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Derived from the Sanskrit word Khalurika, meaning “battlefield”, “threshing floor” or “military training ground”, kalaripayattu is one of the most ancient forms of martial arts still practiced in the world. The earliest documented evidence of kalaripayattu are in the form of palm leaf manuscripts with drawings of fighters, found in Kerala c.200BCE, but it is possible it is several hundred years older than that. The Dhanurveda, an ancient Indian text on Military Science, tells us that Kalaripayattu is one of the 64 art forms existing in Indian Mythology. The Dhanurveda is one of the Vedas, the ancient Indian ethical and moral teachings. The Vedas were passed down in oral form and are thought to have originated in about 1500BCE, being committed to written form much later.

Kalaripayattu has acquired the title, “Mother of Martial Arts.” Of course fighting styles have existed since time immemorial, but the difference between a martial art and a fighting style is its focus on self-discipline, respect and the strong connection to a greater spiritual power. Martial arts shows people to retain these values even in the midst of battle so as not to slip into mindless brutality.

This brings us to the story of Bodhidharma. Bodhidharma is believed to have been born in near Madra He was well versed in thes, India. Belonging to the warrior caste, Bodhidharma would have been well versed in Kalaripayattu. After his teacher’s passing, he went to China to spread the teachings of the Buddha in China, as this was his master’s last wish. Upon arriving in the area of Shao, he encounterd monks living there. He bagan to teach them his style of dhyana meditation only to discover the monks did not possess the stamina of body to continue. He then showed them the breathing techniques and Kalaripayattu body conditioning and fighting exercises to help the monks increase the levels of Prana in their bodies. Prana is the “vital energy” present in all life. Also called Chi, Qi, or Ki. So the combination of Kalaripayattu practices and meditation techniques brought to China from India by Bodhidharma has given him the title of “father of martial arts” and India, it’s “mother”. From these practices, the monks of Shao created the Shaolin temple and the martial arts known as Kung Fu.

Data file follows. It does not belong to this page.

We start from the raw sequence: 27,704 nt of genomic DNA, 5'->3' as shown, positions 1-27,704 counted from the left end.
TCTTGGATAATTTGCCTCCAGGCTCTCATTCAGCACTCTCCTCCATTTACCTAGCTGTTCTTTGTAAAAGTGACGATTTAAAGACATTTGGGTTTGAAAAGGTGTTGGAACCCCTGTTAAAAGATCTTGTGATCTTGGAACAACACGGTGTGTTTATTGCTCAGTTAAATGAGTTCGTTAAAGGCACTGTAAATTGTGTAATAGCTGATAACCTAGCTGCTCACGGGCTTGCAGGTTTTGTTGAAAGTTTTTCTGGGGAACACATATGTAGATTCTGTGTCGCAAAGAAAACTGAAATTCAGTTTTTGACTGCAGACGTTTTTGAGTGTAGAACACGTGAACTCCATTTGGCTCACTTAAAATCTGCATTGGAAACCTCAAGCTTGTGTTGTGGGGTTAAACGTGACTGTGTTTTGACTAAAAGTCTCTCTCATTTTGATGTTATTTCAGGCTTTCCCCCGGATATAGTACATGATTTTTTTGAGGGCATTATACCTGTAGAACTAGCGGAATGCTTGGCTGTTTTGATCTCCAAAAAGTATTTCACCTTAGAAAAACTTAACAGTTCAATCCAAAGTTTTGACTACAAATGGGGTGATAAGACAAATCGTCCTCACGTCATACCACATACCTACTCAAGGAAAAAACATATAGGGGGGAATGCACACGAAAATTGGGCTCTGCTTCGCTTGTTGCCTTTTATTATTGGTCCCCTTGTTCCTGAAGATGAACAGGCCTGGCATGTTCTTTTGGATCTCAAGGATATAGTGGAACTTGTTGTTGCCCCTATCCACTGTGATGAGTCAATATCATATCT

Kalaripayattu history in Kerala


According to legend, there was a famous Brahmin warrior called Parasurama, who was also said to be one of the avatars of the Lord Vishnu, the Hindu god of cosmic balance. After a battle, Parasurama threw his mighty axe into the sea, and a strip of land rose where it sank. This land was Kerala, or Parasuramakshetram. Parasurama taught the art of kalaripayattu to twenty one disciples in order to provide protection for the newly-created land.

There is a story in connection with the origin of Kalaripayattu in Kerala. Lord Siva and his wife Parvathi, during their stay in a dense forest, watched the fight between a furious lion and a gigantic elephant.They observed the fight closely and learned many of the self defense techniques adopted by both the animals. The curved club known as Otta which is so vigorously used by the Kalaripayattu fighter was one of the weapons created to mimic the trunk of the elephant which was used so effectively in the fight against the lion in the fight observed by Lord Shiva. Kalaripayattu exists in various forms in Kerala. A few masters are of the opinion that Kalaripayattu evolved naturally in the human being but was then developed more scientifically and practically for the well- being of the human race.

When there is heavy storm and violent cyclone in nature, small trees and plants don’t resist, they simply surrender to it. Likewise,in Kalaripayattu, a defender simply goes with the force and never against, so that he may be victorious in an encounter with any opponent.